I am one member of a five person board. The opinions I express on this forum are mine only, and do not necessarily reflect the views or opinions of the Escambia County Staff, Administrators, Employees, or anyone else associated with Escambia County Florida. I am interested in establishing this blog as a means of additional transparency to the public, outreach to the community, and information dissemination to all who choose to look. Feedback is welcome, but because public participation is equally encouraged, appropriate language and decorum is mandatory.

Monday, October 1, 2012

Have it Your Way?

In the late 70s and early 80s, Burger King’s trademark slogan was “Have it Your Way”.  I can even hear the melody of  the song in my head~~”have it your, way, at burger king, have it your way”  It was catchy…
If Unions around the country could “have it their way”, would their dream scenario be something like the Michigan “Protect our Jobs” 2012 Ballot Amendment?
Yesterday’s evening edition of the WSJ ONLLINE had an illuminating story about this ballot measure in Michigan that will give tremendous expanded powers to unions, public and private, to challenge and invalidate any current or existing law that is inconsistent with the unions’ collective bargaining agreements.  Outsourcing to save taxpayer dollars on non-educational functions?—potentially eliminated under this law if passed.  School Choice?  Eliminated if the Michigan State Education Association is successful in getting this law passed. 
The article should be a wake-up call to Michigan voters, as well as taxpayers and others interested in labor issues nationwide.  Everyone  should pay attention to this, particularly those in public policy-making.  If it can happen in Michigan, it can happen elsewhere!
From the article:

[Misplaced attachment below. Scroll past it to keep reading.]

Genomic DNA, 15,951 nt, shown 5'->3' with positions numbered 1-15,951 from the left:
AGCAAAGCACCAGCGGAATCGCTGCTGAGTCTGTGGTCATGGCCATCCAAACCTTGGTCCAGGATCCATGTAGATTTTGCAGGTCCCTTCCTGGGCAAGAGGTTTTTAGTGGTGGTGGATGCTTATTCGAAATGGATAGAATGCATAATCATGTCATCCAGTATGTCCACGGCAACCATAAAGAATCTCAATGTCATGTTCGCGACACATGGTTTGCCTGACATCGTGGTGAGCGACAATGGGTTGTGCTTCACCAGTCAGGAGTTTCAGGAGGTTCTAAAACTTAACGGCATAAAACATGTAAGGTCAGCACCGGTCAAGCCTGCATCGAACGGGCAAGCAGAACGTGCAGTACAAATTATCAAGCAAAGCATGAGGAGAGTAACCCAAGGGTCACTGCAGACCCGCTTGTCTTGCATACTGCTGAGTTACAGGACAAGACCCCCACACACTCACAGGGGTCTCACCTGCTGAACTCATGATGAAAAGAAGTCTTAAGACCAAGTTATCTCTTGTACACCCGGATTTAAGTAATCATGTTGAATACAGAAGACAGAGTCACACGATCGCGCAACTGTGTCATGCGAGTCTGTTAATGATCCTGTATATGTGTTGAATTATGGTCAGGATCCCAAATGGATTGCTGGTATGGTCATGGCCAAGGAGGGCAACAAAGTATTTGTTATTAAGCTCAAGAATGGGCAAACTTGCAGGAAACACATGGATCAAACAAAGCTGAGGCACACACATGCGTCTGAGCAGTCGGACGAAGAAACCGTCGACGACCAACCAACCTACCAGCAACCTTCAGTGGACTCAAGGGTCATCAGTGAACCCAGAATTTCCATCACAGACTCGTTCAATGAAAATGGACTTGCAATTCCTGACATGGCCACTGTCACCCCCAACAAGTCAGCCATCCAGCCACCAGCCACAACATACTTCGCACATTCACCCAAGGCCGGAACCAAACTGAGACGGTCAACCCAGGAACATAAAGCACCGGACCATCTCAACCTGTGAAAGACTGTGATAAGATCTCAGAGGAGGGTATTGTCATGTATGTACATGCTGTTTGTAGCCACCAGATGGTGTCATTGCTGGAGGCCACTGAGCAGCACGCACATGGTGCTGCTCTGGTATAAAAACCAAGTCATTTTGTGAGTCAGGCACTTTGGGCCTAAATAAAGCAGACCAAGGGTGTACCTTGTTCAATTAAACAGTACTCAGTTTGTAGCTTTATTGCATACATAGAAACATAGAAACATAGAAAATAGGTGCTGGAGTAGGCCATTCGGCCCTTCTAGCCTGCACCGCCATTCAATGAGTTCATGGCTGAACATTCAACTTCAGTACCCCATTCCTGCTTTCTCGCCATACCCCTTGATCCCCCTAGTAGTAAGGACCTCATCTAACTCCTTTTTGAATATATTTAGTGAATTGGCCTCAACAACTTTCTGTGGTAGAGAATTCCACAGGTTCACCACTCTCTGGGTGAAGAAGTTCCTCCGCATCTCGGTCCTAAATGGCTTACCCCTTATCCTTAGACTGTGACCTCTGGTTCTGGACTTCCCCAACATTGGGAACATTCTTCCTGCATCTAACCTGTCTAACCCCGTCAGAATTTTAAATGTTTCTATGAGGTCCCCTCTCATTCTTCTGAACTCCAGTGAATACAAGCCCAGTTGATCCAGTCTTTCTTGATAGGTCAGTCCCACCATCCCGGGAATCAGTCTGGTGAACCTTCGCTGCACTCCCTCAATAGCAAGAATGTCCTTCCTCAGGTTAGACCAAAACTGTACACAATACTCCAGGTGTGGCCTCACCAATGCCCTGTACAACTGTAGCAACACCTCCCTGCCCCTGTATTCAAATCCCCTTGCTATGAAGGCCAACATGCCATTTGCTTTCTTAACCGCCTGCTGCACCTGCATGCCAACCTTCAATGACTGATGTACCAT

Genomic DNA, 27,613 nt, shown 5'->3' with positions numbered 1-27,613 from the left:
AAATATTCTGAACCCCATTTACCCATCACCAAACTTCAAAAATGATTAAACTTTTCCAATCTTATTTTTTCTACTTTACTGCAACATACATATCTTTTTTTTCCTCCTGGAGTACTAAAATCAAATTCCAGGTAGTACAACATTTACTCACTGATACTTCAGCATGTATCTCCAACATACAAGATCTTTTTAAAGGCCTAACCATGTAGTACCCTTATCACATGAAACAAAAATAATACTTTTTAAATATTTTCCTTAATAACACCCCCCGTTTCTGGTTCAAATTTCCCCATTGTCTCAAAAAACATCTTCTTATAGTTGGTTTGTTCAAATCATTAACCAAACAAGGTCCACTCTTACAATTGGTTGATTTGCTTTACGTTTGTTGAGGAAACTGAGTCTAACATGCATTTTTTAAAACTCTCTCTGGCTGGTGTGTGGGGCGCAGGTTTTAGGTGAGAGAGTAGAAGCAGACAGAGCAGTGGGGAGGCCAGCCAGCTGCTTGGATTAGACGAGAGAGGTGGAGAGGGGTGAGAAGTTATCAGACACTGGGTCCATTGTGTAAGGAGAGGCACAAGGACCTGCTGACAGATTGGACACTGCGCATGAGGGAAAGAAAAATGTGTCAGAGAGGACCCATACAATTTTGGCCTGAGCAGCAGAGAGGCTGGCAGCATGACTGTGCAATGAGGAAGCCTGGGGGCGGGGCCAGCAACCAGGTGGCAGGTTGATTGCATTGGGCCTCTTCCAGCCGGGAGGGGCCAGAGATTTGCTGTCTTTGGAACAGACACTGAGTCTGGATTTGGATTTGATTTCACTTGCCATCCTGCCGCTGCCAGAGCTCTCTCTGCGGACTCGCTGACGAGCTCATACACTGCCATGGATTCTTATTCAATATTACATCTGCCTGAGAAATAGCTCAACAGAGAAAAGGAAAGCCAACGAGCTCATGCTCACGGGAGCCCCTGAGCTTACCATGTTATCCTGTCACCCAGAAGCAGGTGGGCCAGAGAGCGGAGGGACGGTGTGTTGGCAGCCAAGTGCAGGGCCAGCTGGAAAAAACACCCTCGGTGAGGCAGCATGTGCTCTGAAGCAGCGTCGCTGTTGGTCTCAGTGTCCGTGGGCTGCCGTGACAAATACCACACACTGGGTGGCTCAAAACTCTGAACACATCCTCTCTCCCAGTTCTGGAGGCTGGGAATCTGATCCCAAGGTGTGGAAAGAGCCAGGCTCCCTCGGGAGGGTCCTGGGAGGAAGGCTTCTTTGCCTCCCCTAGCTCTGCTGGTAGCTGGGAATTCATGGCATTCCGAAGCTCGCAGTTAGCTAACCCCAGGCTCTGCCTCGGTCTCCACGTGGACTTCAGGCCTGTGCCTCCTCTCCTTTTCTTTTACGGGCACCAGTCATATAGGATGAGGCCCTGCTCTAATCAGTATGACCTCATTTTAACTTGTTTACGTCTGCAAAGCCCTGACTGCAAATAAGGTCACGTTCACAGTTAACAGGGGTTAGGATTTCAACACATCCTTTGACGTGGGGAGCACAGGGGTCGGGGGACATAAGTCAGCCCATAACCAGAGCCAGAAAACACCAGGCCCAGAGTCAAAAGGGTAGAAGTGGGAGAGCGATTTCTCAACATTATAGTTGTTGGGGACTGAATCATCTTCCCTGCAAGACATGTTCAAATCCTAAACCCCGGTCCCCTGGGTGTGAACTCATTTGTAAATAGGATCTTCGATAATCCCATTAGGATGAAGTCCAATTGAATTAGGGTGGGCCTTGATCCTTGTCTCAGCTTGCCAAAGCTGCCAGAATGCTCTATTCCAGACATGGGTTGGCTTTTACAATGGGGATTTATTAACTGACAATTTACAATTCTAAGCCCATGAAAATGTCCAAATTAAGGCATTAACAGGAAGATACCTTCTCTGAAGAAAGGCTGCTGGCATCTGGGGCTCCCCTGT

“The amendment says that no "existing or future laws shall abridge, impair or limit" the collective-bargaining rights of Michigan workers. That may sound innocuous, but according to Patrick Wright of the Mackinac Center for Public Policy, the amendment would hand a broad mandate to unions to challenge virtually any law they don't like. Mr. Wright says that passage would almost certainly mean the end of Michigan's Public Act 112, which made the privatization of schools' food, busing and custodial services off-limits in collective-bargaining negotiations. More than 60% of Michigan school districts have privatized these services over the past two decades, resulting in annual savings of about $300 million……Even if unions didn't prevail in court in every instance, notes Mr. Wright, the sweeping scope of the initiative would allow them to mount endless challenges to local governments' personnel and pay decisions, making it prohibitively expensive to risk crossing union wishes.Thanks to media leaks, we know that already the Michigan Education Association has drawn up an internal wish list of all the laws it will challenge if the initiative passes. The targets include a cap on the health-care benefits of teachers, and reforms to teacher tenure that recently enabled schools to promote teachers based on merit rather than seniority alone. But what's really exciting the teachers union is the prospect of killing "interdistrict or intradistrict open enrollment opportunities"—which would otherwise promote some competition in education by letting parents vote with their feet and send their kids to better schools. The Michigan amendment could also mean the blocking of future laws challenging union privileges.”

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